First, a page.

D.C. Council member Kenyan R. McDuffie (D-Ward 5) says the city needs to fund gun-violence research in the absence of federal action. (Marvin Joseph/The Washington Post)

D.C. lawmakers are proposing a new center to study gun violence, a move that would place the District in the vanguard of local governments seeking to fund research that gun-safety advocates say has been neglected by federal officials.

Legislation authored by D.C. Council member Kenyan R. McDuffie (D-Ward 5) would establish the center, which would be housed at a university or other academic institution and would “research the causes and effects of urban firearm violence and make recommendations to prevent” it.

McDuffie’s proposal is modeled after a similar research facility at the University of California at Davis. Another gun research center is on its way to opening at Rutgers University in New Jersey. Legislators in other states have also suggested creating local institutions to study gun violence.

“We have to think about violence as an epidemic as it affects communities and understand the root causes,” McDuffie said in an interview. “One of the reasons I’ve decided to do this and the city needs to invest in it is because the federal government has decided not to.”

The legislation comes amid alarm over rising homicides in the nation’s capital. Last year, homicides were up 40 percent from 2017.

In an early measure of support, McDuffie’s bill was introduced with the support of 10 of the council’s 13 members — including Charles Allen (D-Ward 6), chairman of the committee on public safety.

In addition to McDuffie and Allen, signing on to the legislation were Brianne K. Nadeau (D-Ward 1), Jack Evans (D-Ward 2), David Grosso (I-At Large), Mary M. Cheh (D-Ward 3), Anita Bonds (D-At Large), Robert C. White Jr. (D-At Large), Elissa Silverman (I-At Large) and Vincent C. Gray (D-Ward 7).

A spokeswoman for Mayor Muriel E. Bowser (D) said the administration backs the bill.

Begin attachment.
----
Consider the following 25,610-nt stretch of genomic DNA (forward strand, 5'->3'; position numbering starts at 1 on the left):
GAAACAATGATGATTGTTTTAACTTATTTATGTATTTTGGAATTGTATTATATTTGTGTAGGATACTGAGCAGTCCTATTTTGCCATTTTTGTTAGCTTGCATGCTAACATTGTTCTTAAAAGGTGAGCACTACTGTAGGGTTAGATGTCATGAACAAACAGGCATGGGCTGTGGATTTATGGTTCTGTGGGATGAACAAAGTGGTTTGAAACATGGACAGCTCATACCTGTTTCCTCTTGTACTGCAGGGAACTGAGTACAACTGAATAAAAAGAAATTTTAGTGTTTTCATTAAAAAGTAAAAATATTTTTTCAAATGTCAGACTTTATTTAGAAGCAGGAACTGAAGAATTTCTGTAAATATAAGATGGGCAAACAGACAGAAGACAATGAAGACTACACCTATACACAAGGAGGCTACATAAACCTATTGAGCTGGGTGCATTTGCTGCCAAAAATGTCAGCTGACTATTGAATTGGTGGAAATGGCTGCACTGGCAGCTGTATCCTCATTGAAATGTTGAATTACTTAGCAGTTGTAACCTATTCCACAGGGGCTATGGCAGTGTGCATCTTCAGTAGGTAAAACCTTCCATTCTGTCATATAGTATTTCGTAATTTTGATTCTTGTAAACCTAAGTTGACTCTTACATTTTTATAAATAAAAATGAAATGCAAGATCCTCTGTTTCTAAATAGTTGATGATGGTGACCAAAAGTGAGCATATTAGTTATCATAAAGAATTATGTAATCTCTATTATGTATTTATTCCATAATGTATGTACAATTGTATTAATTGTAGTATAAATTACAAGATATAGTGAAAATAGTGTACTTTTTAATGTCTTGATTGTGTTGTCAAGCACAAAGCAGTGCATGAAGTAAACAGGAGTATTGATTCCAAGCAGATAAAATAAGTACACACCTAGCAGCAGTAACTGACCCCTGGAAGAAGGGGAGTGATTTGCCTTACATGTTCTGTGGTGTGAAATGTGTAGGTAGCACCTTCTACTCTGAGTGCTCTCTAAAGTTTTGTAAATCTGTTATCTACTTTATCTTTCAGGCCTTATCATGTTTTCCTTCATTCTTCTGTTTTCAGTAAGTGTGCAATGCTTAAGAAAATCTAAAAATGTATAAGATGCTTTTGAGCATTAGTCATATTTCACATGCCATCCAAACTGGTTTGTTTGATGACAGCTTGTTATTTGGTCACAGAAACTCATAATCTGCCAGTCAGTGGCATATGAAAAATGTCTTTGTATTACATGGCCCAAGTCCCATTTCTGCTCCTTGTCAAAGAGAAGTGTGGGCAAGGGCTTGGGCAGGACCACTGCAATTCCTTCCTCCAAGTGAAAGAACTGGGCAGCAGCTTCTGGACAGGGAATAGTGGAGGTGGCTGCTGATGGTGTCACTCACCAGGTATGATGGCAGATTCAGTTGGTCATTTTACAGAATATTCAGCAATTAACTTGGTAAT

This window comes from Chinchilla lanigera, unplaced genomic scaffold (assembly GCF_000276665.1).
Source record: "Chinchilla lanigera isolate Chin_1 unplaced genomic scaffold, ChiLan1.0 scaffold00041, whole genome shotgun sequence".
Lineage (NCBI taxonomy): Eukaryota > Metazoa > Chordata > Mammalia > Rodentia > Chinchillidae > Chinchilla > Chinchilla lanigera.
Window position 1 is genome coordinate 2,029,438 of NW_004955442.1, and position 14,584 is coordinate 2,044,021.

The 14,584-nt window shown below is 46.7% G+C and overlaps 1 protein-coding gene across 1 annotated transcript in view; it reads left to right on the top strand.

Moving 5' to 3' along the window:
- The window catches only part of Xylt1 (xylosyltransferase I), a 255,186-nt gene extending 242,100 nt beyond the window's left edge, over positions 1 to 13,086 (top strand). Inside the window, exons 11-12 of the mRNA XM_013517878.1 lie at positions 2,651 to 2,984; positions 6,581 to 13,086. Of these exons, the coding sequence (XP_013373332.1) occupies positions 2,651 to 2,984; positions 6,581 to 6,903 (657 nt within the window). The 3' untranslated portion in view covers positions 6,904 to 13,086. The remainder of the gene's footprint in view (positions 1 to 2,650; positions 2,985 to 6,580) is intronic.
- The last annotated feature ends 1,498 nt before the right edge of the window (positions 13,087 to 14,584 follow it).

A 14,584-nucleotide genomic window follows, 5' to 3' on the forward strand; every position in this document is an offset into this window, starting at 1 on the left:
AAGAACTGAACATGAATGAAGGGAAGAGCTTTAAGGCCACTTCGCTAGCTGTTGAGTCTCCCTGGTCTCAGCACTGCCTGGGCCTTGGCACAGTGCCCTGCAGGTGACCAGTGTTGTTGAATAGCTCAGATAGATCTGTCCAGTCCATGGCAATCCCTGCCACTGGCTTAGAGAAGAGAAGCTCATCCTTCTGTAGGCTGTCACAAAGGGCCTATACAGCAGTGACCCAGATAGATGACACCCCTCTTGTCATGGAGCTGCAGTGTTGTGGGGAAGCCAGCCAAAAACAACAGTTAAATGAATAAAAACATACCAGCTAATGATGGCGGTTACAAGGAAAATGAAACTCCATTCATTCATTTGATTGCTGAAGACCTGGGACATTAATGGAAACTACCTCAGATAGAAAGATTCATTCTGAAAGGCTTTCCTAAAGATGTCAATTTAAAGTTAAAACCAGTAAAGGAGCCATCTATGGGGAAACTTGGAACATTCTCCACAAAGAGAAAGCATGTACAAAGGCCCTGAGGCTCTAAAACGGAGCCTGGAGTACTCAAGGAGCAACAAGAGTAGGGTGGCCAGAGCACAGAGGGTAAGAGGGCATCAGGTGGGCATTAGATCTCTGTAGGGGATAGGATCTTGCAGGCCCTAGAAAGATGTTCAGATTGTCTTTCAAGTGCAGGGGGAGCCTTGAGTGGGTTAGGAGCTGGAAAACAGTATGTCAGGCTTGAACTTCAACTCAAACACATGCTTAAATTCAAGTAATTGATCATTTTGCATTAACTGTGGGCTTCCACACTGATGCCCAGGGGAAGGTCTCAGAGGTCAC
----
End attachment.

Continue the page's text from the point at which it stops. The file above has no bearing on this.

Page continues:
It is not yet clear what academic institution in the District would host the program if it moves forward or how much the center would cost.

Research into gun violence by the U.S. Centers for Disease Control and Prevention has been largely stalled since 1996, when Congress approved the Dickey Amendment, which forbade the CDC to use its funding to promote gun control. The measure, which had been sought by the National Rifle Association, effectively put a stop to federally funded research into injuries and deaths caused by firearms.

In a spending bill last year, Congress altered the long-standing interpretation of the amendment, stating that the CDC can study gun violence. But that has not led to a burst of federal research, and local facilities can play an important role in ensuring that gun research advances regardless of political whims on Capitol Hill, said Kyleanne Hunter of the Brady Campaign and Center to Prevent Gun Violence.

Hunter said such centers show that gun violence “is a legitimate problem that needs to be addressed, and it brings a gravitas to the problem.”

She added, “We really don’t know the scope of the problem in this country right now because, for so long, the research has been stunted.”

The Violence Prevention Research Program at UC-Davis shows how academic studies into guns can inform public policy.

In December, a California state senator introduced a bill that would bar people convicted of some crimes involving alcohol from possessing a gun for 10 years.

The measure was based on research led by Garen Wintemute, director of the Davis program, showing that people with certain criminal convictions involving alcohol were at a higher risk of committing violent or gun-related crimes.